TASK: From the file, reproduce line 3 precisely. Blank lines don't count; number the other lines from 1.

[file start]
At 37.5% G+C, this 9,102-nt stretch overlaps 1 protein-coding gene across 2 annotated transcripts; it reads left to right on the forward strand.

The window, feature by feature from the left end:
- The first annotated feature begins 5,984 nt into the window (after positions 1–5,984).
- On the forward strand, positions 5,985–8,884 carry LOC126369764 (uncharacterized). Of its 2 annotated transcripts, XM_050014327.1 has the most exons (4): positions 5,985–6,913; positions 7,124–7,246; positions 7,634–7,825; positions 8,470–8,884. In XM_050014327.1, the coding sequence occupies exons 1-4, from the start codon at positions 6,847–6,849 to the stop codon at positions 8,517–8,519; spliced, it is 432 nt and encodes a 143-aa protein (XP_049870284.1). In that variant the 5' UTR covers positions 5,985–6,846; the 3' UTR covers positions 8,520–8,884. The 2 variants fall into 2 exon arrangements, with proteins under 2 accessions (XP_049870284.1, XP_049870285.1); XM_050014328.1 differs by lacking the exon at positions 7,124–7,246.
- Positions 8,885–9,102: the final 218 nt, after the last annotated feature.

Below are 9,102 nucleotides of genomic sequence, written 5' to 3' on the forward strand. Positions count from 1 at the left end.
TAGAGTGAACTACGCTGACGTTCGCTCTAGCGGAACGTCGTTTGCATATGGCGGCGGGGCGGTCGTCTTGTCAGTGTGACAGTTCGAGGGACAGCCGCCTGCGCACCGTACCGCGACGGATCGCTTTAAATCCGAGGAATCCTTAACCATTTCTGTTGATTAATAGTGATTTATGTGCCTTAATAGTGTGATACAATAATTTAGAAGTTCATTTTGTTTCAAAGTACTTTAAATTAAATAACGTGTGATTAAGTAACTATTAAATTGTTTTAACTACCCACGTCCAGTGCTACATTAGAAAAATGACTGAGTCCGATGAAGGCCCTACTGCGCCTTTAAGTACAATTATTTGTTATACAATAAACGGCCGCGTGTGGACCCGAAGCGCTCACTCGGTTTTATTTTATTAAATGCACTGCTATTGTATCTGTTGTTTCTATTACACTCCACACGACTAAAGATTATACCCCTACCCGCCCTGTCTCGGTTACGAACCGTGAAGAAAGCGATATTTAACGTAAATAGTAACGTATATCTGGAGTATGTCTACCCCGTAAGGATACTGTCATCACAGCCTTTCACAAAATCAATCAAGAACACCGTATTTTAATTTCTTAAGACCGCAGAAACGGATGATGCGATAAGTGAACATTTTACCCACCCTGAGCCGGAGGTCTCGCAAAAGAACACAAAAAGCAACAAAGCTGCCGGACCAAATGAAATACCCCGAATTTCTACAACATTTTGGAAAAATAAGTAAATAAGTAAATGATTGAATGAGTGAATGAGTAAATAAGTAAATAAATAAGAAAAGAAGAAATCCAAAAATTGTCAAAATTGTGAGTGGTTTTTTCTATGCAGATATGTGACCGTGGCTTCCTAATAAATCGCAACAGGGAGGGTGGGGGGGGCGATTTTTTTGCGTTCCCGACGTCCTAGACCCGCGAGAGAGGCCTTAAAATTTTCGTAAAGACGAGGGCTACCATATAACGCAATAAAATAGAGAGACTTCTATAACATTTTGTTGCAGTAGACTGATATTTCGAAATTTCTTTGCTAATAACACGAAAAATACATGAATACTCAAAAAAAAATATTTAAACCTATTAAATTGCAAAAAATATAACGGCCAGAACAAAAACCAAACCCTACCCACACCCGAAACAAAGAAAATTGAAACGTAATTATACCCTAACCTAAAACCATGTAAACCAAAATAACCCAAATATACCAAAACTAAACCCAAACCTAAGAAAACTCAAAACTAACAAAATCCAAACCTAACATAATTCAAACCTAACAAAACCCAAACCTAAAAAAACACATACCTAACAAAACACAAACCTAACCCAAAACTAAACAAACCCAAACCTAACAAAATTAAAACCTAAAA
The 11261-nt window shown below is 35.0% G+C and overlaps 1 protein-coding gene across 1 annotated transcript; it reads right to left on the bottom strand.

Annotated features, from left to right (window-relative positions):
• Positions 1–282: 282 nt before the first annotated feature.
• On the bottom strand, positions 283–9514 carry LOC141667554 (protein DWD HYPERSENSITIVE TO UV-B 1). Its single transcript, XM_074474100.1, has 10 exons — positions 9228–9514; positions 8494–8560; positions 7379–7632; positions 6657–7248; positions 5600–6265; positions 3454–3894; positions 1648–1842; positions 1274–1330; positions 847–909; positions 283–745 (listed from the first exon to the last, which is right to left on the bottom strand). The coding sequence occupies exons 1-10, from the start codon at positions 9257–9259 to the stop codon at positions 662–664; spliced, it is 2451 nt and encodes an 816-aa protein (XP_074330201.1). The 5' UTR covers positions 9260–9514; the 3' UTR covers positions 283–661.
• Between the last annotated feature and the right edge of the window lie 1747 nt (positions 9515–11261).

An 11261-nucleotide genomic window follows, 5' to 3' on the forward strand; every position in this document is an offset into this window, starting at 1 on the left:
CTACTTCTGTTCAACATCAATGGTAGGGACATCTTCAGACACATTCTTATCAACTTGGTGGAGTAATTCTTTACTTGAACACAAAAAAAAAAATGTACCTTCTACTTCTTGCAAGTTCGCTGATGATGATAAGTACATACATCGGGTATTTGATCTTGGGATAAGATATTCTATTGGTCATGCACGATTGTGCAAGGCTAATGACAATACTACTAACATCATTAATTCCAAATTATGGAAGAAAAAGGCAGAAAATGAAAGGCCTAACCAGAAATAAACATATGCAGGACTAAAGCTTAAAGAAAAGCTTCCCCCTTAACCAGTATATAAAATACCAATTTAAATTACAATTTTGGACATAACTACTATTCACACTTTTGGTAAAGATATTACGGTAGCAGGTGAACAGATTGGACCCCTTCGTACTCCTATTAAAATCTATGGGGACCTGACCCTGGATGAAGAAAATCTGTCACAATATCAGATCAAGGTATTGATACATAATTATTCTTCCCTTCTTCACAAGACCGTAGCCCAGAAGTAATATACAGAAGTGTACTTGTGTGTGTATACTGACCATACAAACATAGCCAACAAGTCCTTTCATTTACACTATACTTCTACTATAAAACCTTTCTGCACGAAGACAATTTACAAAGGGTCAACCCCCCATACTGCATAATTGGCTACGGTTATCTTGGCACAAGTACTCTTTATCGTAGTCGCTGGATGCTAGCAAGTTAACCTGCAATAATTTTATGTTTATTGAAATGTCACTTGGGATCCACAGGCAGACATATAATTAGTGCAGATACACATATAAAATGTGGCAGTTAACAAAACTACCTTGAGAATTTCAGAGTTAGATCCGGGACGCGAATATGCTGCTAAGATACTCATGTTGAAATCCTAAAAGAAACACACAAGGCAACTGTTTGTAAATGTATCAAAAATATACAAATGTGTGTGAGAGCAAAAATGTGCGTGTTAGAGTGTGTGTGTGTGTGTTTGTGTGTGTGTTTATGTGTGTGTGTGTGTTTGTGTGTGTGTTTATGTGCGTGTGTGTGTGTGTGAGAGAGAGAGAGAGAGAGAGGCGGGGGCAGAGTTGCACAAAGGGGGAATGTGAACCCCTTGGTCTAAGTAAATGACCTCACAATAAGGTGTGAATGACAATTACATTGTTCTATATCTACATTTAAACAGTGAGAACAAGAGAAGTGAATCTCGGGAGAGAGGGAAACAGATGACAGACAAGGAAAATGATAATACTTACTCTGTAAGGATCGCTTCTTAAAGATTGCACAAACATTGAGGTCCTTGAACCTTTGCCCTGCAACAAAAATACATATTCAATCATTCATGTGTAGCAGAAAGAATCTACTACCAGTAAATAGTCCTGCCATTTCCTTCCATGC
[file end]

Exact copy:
- The first annotated feature begins 5,984 nt into the window (after positions 1–5,984).